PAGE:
A Dictator’s Comeback: How Syria’s Assad ‘Won the War’

It’s a win for a brutal dictatorship and an ally of Vladimir Putin


Syria’s dictator Bashar al-Assad has made a remarkable comeback. In recent days, Syria has been readmitted to the Arab League, a major regional body from which it was suspended in 2011, and held direct talks with longtime rival Turkey. And on Tuesday the United Arab Emirates invited Assad to this year's COP28 climate summit, potentially putting Assad at a venue with world leaders who spent years trying to oust him from power.

“Assad won the war,” Robert Ford, a former U.S. ambassador to Syria now at the Middle East Institute, told The Messenger. “We may like that or not, but that’s the reality.”

Twelve years after it began, there’s still a low-grade war being waged in Syria. Rebels hold territory in the north, and some 900 U.S. troops remain in Syria, officially to fight the Islamic State (ISIS), unofficially to counter Iran’s proxies in the country. Outside powers including Russia, Turkey, and Israel have recently launched air strikes inside Syria, and more than 6.8 million Syrians remain outside the country—the world’s largest refugee population.

President Barack Obama once declared that the Syrian dictator must “step aside.” But he is still there - having vanquished most of his domestic enemies, and been welcomed by regional governments that spent more than a decade trying to oust him from power. 

Assad has won thanks to his own brutal crackdown, diplomatic shifts in the region, and a big assist from Russia’s Vladimir Putin. 

“I think the lesson of the moment is that war crimes work,” said Nader Hashimi, director of the Middle East Center at the University of Denver. “That’s a tragedy, because the one person who's responsible for the vast majority of the atrocities and the mayhem and the torture and the chemical weapons, at the end of the conflict is emerging victorious.”

From "goner" to winner

In 2011, Assad looked like a goner. The Arab Spring revolts had ousted dictators in Tunisia, Egypt and Libya. Everyone from the U.S. government to senior Syrian  defectors to Assad’s own allies in Moscow said the Syrian regime was on the brink of collapse. American policymakers assumed Assad would go, and public discussion focused more on the risks posed by a power vacuum in a post-Assad Syria than on the possibility he might simply hang on.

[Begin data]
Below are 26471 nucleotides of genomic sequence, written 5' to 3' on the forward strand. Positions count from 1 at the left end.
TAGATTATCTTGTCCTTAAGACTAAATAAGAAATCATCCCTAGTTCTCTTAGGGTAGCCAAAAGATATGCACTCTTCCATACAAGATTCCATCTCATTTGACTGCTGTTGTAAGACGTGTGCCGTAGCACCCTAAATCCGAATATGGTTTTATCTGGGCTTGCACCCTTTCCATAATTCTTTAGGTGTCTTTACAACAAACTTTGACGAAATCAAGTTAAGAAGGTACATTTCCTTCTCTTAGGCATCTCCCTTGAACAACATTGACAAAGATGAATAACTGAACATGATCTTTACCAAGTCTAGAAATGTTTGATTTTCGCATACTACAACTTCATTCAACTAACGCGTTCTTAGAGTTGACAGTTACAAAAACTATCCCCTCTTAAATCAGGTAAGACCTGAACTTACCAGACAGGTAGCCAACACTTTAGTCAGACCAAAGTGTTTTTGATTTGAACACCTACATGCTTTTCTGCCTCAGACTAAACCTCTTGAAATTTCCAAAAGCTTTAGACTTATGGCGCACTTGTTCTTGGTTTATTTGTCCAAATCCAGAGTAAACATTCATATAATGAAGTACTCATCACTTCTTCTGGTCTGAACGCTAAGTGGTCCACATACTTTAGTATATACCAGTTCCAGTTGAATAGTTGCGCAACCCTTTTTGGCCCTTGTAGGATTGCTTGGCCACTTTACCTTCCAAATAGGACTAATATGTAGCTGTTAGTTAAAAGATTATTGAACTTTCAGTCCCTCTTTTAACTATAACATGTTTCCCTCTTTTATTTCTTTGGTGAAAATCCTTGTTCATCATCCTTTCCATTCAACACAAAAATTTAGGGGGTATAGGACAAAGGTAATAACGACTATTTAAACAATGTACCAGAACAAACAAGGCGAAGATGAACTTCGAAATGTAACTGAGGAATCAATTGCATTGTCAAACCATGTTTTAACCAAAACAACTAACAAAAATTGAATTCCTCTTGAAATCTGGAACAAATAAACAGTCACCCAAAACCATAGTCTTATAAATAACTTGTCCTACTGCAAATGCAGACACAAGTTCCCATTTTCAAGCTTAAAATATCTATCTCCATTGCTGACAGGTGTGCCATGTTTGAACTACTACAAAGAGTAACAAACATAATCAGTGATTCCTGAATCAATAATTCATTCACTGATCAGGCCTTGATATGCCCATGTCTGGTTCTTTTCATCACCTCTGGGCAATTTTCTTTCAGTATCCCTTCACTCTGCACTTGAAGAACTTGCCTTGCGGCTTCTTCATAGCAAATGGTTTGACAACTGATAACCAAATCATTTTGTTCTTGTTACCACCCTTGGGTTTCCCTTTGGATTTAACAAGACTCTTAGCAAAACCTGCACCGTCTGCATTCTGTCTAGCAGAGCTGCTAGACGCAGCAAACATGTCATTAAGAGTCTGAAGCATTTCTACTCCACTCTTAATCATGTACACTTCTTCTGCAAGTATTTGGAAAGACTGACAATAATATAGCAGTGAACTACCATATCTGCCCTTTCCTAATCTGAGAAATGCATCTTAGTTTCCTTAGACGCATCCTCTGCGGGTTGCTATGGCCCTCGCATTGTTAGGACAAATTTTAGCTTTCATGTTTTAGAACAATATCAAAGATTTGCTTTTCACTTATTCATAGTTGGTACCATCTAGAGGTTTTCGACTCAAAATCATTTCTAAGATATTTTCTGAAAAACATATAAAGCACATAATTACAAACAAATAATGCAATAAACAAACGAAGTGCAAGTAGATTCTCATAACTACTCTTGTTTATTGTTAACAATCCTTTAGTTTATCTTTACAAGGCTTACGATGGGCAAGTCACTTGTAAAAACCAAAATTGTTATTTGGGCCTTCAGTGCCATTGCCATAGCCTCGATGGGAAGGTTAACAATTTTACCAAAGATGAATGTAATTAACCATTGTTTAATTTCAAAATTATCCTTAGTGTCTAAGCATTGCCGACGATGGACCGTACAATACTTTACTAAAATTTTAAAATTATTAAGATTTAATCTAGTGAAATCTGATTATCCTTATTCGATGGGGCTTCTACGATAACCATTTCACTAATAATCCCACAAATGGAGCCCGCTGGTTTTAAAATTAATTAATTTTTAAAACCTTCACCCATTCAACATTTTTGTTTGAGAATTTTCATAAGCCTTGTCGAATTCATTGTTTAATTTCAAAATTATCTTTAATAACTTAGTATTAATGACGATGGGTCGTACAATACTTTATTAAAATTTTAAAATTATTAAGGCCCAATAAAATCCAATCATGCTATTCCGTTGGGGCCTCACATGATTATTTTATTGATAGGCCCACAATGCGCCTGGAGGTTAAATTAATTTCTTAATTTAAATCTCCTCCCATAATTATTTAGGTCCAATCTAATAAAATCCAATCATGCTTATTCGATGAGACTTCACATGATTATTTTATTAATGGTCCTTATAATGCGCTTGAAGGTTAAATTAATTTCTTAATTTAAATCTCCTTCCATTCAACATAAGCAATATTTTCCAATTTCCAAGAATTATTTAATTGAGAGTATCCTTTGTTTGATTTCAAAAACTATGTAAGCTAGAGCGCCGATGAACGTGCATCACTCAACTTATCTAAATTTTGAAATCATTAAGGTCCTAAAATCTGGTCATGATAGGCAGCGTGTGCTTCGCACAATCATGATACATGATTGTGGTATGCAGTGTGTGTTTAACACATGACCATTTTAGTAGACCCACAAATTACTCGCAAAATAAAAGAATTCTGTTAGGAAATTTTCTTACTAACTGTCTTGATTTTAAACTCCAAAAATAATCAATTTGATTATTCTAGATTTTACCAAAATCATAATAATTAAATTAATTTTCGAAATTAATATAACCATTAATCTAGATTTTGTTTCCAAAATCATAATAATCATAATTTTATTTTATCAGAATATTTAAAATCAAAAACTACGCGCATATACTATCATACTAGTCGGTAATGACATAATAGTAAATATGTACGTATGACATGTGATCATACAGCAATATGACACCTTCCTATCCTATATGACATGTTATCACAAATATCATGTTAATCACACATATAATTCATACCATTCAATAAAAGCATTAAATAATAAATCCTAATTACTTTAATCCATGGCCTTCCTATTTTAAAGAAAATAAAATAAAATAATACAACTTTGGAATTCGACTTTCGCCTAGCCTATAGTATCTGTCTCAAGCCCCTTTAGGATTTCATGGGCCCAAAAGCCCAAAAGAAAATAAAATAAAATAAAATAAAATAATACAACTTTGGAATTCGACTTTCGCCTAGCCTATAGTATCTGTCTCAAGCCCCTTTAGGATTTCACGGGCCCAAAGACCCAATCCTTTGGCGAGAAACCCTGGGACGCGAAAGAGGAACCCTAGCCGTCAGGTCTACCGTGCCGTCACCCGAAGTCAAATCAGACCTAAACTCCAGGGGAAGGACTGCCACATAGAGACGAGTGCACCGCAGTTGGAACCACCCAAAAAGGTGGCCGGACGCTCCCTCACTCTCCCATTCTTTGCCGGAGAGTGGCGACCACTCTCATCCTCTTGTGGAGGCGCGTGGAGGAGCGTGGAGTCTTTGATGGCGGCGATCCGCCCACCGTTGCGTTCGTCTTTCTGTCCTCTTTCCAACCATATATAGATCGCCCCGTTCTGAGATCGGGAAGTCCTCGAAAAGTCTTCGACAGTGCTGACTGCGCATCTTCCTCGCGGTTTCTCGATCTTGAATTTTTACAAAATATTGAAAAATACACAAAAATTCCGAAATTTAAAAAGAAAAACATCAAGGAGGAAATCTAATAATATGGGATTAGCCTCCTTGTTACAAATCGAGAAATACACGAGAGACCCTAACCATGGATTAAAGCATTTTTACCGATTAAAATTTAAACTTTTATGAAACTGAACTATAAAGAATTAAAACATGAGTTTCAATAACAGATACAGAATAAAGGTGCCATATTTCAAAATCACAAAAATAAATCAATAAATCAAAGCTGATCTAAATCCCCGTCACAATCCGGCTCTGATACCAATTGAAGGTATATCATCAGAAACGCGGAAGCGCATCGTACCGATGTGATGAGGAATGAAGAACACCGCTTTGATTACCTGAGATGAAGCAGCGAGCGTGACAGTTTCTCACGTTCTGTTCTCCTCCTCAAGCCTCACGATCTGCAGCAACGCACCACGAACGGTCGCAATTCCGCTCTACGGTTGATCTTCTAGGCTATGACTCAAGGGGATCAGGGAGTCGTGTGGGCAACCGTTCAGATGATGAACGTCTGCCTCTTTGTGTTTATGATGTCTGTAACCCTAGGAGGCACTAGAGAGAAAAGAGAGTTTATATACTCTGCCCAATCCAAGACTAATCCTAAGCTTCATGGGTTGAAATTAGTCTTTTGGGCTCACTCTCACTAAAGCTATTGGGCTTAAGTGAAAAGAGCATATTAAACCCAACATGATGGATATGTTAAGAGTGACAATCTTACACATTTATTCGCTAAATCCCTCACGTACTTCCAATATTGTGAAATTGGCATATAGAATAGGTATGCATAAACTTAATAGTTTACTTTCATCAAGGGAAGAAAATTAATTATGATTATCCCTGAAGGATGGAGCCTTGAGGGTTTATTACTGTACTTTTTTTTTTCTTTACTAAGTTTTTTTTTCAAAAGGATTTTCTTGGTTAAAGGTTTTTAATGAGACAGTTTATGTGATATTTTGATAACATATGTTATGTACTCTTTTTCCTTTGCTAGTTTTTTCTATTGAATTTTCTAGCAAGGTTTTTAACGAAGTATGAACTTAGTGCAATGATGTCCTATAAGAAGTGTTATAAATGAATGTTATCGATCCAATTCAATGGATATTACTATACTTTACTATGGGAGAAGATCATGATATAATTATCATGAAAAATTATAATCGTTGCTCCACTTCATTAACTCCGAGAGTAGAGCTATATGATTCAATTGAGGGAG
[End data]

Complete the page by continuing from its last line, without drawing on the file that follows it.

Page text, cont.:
Today, after more than half a million deaths, the torture and displacement of thousands more, and repeated uses of chemical weapons by the regime, Assad looks stronger than ever.

There is no real threat to Assad’s own rule, and now, for the first time since the war began, those once-hostile neighbors are welcoming him back to the fold. 

For years the United Arab Emirates funded opposition groups that worked to overthrow Assad; now the UAE has welcomed the Syrian leader to Dubai and sent its foreign minister to Damascus. In April, Syria and Saudi Arabia – another long-time enemy - agreed to reopen embassies on each others’ territories. Oman, Bahrain, Jordan, and Egypt have all resumed diplomatic engagement with the Assad regime.

It's a stunning turnaround, and for the U.S. and those who’ve been fighting Assad since the beginning, it’s a bitter pill to swallow. Just ask Abdulfaki Alhamdo, an English teacher and pro-democracy activist who became known around the world for his video reports on the war. Alhamdo survived the brutal siege of Aleppo, and now lives in opposition-held Idlib, in the northwest. 

“I’m shocked at how these people can change their colors,” Alhamdo told The Messenger. “How can they put their humanity away? It’s not only a betrayal for us. It’s a betrayal for themselves, for their words and for the ideals they said they supported.”